Trandum opposes ‘big money’ in politics
Sandy man Walt Trandum faces House District 39 Rep. James Hieb for House District 51 seat
Political character Walt Trandum is running as the Democrat hoping to win election to House District 51. He’ll face current House District 39 Rep. James Hieb, R-Canby, in the Nov. 8 general election.
With redistricting taking effect in January 2023, the Sandy area is now split between House District 52 and House District 51. Trandum and Hieb won their party primaries in the race to serve the redrawn District 51, which now covers Sandy proper.
While running as a Democrat, Trandum says his platform is not to run against Hieb — he actually has much respect for his Republican opponent — but to run on the cause of “getting money out of politics.”
As such, Trandum plans to run an “absolutely clean” campaign, and he’s worked out a non-aggression agreement with Hieb. He’s also vowed not to take any “outside money” from folks not within his potential constituency.
“I’m not running against my opponent,” Trandum said. “I’m running against a system. Neither of us (running for House 51) are elites.”
Trandum has lived in Sandy for more than 20 years, and he initially became politically active in the 1980s.
“I became clean and sober in the mid-1980s and didn’t know what to do with myself, so I started becoming a compulsive volunteer,” Trandum explained. “At first I was into the environmental stuff with the Oregon Natural Resource Council. I was a super-duper volunteer, won awards and all that kind of stuff, but I kept realizing that politics was where the rubber was meeting the road. The environmental politics were almost a side show because the buck stopped at the real politics.”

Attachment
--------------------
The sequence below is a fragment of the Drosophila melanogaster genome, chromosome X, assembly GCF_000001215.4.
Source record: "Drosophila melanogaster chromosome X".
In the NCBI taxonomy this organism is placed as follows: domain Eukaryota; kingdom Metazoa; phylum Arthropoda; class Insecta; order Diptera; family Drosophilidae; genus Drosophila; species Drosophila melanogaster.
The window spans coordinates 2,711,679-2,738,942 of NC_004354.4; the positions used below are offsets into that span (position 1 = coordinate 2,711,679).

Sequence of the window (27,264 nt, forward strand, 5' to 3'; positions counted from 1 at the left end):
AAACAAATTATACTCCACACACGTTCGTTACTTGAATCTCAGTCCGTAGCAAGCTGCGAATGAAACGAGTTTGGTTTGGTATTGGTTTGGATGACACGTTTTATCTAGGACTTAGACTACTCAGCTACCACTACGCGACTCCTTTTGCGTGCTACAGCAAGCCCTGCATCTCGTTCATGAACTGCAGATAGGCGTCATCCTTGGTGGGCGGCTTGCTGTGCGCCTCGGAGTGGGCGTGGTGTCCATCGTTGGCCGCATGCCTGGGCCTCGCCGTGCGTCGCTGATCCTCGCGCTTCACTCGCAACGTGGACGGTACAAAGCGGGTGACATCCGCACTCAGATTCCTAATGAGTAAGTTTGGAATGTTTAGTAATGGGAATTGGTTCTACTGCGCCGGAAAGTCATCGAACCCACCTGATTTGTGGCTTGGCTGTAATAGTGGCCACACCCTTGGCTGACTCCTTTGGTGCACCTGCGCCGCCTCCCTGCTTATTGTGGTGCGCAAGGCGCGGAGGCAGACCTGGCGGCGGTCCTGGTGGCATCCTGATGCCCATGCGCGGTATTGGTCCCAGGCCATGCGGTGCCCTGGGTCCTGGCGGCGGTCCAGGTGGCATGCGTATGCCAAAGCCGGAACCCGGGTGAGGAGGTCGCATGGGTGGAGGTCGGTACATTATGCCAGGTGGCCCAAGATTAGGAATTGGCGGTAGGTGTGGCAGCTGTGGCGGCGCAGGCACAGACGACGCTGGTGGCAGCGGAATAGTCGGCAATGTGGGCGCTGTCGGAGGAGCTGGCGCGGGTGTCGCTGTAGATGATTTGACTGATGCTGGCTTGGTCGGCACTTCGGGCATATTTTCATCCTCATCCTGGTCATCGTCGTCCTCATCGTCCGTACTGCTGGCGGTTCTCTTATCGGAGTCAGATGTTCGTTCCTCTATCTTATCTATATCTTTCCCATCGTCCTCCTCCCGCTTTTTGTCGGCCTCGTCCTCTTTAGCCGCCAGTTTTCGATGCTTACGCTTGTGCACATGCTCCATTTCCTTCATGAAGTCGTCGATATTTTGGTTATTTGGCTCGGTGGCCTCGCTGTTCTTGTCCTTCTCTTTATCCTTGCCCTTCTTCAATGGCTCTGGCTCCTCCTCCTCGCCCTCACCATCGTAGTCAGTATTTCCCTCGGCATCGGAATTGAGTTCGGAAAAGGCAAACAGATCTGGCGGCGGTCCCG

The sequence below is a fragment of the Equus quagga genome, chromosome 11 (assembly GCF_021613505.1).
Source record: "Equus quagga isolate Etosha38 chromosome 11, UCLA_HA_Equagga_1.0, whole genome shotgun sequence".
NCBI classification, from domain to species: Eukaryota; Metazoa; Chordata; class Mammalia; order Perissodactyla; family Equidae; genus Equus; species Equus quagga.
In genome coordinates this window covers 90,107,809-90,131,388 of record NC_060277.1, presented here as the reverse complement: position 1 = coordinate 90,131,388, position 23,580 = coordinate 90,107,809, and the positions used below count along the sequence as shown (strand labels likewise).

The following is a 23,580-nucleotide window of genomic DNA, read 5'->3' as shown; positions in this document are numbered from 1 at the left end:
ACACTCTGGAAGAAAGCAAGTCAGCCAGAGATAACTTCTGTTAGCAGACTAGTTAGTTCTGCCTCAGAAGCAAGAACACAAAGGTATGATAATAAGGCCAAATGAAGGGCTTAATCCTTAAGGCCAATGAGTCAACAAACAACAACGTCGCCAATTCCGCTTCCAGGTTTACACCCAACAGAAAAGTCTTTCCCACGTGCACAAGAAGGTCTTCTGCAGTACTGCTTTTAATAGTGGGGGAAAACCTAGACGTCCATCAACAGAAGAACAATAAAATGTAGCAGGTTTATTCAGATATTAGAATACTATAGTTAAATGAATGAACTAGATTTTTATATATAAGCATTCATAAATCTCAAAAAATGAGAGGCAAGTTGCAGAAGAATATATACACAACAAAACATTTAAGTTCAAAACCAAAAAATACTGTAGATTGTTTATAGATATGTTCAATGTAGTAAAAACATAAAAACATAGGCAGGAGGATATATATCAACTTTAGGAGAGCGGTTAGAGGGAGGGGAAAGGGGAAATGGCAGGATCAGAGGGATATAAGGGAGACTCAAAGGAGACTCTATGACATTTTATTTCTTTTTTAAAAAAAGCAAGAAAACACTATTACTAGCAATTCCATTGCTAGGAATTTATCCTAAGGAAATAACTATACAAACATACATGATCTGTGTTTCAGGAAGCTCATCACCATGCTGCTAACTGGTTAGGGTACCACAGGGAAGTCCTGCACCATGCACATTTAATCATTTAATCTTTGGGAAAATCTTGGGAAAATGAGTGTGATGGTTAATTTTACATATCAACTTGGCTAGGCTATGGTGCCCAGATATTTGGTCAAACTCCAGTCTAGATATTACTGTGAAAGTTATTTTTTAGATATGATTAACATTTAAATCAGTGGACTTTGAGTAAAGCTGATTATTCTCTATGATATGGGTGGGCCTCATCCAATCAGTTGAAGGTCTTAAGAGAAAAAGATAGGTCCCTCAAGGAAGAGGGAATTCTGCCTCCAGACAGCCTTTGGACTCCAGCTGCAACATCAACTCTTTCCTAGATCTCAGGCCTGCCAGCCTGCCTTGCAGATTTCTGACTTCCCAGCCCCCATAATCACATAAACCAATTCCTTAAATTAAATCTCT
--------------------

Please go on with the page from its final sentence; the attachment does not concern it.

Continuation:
In the late 1980s, Trandum was voted in as a precinct committee person. While he did a short stint living in Flint, Mich., from 1994-2000, Trandum has spent the majority of his life in Oregon and much of his time in Clackamas County.
Upon returning to the Sandy area, Trandum was elected district leader for the local Democrats in 2002. At this time, he began facilitating monthly meetings of the group that would later become the PAC known as Oregon Trail Democrats. Though he’s no longer in leadership, that group still meets monthly.
Despite his back catalog of political activism, Trandum did not anticipate running for House 51 until he saw a lack of candidates showing up to run.
When he decided to run, he saw this as an opportunity to promote the idea of removing money from politics, regardless of whether he wins or not. And, even though he is running as a Democrat, Trandum said: “I’m going to be kind of like a free agent.”
“I will caucus with the Dems, but I’m open-minded and local-oriented,” Trandum added. “I’m going to consult my friends who are past and present legislators on the best use of my time (if elected).”
If elected, Trandum said he only plans to serve one term. While he would like to prove that a candidate can win even without big money supporting them, Trandum said he’s also running to give voters a choice in the House District 51 election.
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